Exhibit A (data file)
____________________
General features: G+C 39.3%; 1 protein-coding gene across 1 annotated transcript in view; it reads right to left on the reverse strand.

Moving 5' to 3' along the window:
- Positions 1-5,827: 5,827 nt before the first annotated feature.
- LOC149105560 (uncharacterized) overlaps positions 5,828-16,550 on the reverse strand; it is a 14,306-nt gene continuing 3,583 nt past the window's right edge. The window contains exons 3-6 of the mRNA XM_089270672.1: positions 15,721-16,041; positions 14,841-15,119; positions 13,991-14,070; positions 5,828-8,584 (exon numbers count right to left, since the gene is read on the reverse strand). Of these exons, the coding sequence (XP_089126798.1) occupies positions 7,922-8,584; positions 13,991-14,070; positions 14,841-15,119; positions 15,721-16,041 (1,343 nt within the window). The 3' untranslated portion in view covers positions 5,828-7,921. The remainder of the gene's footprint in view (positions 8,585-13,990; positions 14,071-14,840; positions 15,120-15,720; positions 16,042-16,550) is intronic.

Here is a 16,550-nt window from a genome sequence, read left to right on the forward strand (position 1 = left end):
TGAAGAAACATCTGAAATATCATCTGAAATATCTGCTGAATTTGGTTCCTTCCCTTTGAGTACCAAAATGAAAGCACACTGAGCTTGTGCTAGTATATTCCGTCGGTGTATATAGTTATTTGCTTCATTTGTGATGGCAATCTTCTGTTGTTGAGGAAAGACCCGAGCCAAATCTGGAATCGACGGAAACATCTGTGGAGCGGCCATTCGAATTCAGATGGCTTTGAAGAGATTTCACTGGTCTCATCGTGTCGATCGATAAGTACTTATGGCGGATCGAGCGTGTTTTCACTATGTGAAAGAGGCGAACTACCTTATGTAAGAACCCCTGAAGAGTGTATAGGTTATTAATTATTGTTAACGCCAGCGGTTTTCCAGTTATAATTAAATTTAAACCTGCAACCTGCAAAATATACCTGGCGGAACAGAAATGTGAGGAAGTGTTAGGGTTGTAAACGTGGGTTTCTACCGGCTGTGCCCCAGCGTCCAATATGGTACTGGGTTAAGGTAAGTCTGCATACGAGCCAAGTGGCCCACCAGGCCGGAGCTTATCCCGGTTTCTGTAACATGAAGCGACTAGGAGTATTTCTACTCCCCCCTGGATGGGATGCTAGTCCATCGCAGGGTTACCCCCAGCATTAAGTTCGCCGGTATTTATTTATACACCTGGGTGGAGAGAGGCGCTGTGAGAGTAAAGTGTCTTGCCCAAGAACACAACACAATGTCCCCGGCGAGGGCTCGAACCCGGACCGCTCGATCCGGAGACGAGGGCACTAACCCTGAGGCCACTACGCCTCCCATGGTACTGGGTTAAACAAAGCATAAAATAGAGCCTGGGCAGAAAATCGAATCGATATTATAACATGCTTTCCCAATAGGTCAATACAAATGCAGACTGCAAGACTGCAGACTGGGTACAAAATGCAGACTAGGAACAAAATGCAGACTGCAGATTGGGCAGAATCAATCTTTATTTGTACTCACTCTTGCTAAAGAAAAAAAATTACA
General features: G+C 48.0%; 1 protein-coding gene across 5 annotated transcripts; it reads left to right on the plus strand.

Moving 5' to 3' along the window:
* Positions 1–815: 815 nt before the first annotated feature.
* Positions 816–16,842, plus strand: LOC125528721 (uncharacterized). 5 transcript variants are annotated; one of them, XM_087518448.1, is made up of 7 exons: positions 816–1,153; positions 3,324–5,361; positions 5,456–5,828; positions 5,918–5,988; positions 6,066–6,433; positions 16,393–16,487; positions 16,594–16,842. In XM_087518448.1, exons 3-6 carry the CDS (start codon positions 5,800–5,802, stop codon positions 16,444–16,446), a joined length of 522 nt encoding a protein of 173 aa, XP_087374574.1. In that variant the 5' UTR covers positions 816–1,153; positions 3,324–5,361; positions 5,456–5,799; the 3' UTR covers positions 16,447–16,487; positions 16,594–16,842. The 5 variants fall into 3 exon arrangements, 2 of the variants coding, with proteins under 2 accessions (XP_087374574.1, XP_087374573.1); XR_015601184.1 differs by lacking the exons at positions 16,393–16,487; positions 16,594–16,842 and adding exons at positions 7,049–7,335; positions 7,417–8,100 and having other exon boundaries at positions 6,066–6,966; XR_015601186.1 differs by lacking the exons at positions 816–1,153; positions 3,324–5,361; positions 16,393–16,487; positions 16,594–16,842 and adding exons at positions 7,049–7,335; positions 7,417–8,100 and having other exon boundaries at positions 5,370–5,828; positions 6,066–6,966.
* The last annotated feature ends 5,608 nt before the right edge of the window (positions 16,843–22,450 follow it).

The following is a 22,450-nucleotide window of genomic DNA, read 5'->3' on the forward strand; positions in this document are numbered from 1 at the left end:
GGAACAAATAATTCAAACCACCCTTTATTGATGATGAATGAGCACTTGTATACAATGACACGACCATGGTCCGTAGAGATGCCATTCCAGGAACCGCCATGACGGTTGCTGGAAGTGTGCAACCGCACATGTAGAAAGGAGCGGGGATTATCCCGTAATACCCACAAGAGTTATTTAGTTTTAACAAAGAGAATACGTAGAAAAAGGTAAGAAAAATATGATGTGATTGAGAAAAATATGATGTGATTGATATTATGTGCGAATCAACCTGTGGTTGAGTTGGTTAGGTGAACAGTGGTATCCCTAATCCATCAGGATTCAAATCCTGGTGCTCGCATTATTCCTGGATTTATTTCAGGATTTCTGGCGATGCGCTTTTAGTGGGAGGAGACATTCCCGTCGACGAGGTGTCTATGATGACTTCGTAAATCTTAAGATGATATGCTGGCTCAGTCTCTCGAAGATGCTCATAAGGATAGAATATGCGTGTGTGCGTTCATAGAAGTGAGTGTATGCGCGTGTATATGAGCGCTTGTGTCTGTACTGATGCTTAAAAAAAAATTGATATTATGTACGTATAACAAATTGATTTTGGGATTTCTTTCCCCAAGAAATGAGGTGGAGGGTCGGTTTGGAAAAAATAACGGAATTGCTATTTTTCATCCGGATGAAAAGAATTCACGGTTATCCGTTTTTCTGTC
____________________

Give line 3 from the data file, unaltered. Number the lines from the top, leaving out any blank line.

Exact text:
- Positions 1-5,827: 5,827 nt before the first annotated feature.